Once again, Medicare beneficiaries should contact their congressperson and senator to make sure that the topic of Medicare coverage for hearing aids remains an important topic in the congress.

Hearing Aids Sold Over-the-Counter

In 2017, Congress passed legislation to lower the cost of over-the-counter hearing aids. The legislation instructs the FDA to loosen the barriers to purchasing hearing aids over the counter, however, the legislation currently still needs to be passed by the FDA.

Once this rule is approved by the FDA, individuals with mild or moderate hearing loss can purchase the self-fitting hearing aids although currently, you must see an audiologist for a hearing aid fitting.

Does Medicare Cover Cochlear Implants?

Medicare will cover cochlear implants when deemed medically necessary by a doctor and if the Medicare beneficiary has met certain criteria.

For example, Medigap pays after Medicare, so those with a Medicare Supplement plan will likely have considerably less out-of-pocket expenses for cochlear implants compared to those without a supplement plan.

How to Get Help with the Cost of Hearing Exams and Hearing Aids

Depending on where you live, there may be programs from both the state and local levels that can help with paying for an audiologist visit and hearing aids.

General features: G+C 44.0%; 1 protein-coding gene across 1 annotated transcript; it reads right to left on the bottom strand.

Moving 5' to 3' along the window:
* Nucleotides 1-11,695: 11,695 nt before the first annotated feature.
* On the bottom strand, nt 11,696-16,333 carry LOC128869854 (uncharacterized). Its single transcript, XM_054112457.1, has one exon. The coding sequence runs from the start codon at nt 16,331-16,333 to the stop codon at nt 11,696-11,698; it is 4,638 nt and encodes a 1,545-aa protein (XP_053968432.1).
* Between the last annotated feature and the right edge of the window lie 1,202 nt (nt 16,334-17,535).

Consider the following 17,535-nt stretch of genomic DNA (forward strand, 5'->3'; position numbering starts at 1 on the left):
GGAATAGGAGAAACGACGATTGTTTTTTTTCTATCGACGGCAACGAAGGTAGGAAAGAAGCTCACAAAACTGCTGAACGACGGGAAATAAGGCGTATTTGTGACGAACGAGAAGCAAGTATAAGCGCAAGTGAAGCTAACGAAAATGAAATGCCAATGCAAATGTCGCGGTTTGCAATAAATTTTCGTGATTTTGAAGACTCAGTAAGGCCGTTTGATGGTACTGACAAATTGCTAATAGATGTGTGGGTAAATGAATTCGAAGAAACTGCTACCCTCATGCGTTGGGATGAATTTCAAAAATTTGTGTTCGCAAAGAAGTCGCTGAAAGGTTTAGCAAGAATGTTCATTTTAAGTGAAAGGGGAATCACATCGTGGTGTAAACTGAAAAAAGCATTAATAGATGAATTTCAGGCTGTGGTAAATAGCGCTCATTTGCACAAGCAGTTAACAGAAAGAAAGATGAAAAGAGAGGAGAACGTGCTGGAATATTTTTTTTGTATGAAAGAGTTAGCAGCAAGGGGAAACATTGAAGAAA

For example, Medicaid may cover hearing aids in some states. It’s important to know your income because if it is too high, you may still be able to get assistance through your county’s Social Services department.

Moreover, Medicare beneficiaries can purchase stan-alone Dental, vision, and hearing insurance that will pay up to $1,5000 per year for about $40 per month. Companies like Delta (ManhattanLife), and Aetna offer stand-alone plans or you may want to consider a Medicare Advantage plan (Medicare Part C) which generally includes all the coverages offered by Medicare Part A, Part B, and Part D, plus dental, hearing, and vision benefits.



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Frequently Asked Questions

Will Medicare pay for hearing aids in 2023?

No. Medicare does not generally pay for hearing aids. They may, however, pay for hearing tests if the test is ordered because of another covered medical condition.

Are hearing aids and tests tax deductible?

Most of your healthcare expenses are considered eligible for deductions by the internal revenue service. Since hearing loss is considered a medical condition and hearing aids are medical devices regulated by the FDA, you may be able to deduct these costs. Always check with your tax preparer or CPA to make certain hearing expenses are deductible.

What are the best companies for dental, hearing, and vision insurance?

We have found that Manhattan Life and Aetna offer an affordable stand-alone dental, hearing, and vision plan with maximum coverage up to $1,500.

When is Congress going to lower the costs of over-the-counter hearing aids?

So far, Congress is leaving these cost controls to the FDA. Once this rule is approved by the FDA, individuals with mild or moderate hearing loss can purchase self-fitting hearing aids. However, you must see an audiologist for a hearing aid fitting